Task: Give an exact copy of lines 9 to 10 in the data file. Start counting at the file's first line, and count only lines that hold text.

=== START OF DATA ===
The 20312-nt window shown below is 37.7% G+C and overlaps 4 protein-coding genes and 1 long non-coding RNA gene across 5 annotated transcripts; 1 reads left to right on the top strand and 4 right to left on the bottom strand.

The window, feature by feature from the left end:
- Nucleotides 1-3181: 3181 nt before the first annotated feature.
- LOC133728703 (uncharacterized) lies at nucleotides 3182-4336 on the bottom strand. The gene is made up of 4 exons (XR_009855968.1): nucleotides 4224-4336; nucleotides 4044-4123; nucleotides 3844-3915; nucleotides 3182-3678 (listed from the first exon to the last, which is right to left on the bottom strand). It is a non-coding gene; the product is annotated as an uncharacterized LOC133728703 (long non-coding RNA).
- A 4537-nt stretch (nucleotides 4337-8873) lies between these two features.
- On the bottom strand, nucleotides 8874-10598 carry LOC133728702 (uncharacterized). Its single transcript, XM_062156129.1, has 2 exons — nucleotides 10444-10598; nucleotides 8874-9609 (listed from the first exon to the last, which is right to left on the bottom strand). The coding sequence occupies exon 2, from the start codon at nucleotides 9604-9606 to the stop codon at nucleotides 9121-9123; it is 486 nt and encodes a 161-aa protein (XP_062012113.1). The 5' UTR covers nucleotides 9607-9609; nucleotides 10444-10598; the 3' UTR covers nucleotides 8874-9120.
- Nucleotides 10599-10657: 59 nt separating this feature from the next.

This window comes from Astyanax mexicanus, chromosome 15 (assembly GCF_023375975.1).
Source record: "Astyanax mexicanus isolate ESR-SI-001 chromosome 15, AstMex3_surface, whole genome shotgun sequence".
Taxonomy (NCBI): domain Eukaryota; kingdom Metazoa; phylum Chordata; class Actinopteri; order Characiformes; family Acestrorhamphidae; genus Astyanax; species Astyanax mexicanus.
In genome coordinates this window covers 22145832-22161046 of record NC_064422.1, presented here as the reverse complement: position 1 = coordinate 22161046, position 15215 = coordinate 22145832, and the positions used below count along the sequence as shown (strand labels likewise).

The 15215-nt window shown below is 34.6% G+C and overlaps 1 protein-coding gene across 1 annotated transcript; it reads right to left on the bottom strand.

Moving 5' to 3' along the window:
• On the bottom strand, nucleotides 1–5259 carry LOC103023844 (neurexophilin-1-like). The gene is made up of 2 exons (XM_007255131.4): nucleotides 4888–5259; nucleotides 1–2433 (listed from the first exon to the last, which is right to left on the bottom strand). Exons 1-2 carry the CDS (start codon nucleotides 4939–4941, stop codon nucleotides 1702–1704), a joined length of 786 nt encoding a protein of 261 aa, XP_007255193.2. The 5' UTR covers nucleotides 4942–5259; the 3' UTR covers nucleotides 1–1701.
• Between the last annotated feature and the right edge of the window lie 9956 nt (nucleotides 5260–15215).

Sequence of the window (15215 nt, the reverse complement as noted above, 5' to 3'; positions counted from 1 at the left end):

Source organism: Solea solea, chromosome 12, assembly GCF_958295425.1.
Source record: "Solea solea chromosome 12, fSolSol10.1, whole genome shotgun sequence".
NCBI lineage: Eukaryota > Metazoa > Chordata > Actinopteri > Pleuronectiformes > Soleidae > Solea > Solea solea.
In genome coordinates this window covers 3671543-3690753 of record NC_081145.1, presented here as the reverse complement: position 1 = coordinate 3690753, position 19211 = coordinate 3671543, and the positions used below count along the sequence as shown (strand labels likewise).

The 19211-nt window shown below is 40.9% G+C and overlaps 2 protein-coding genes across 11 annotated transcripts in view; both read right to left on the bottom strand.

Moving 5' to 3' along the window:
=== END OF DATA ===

Source record: "Astyanax mexicanus isolate ESR-SI-001 chromosome 15, AstMex3_surface, whole genome shotgun sequence".
Taxonomy (NCBI): domain Eukaryota; kingdom Metazoa; phylum Chordata; class Actinopteri; order Characiformes; family Acestrorhamphidae; genus Astyanax; species Astyanax mexicanus.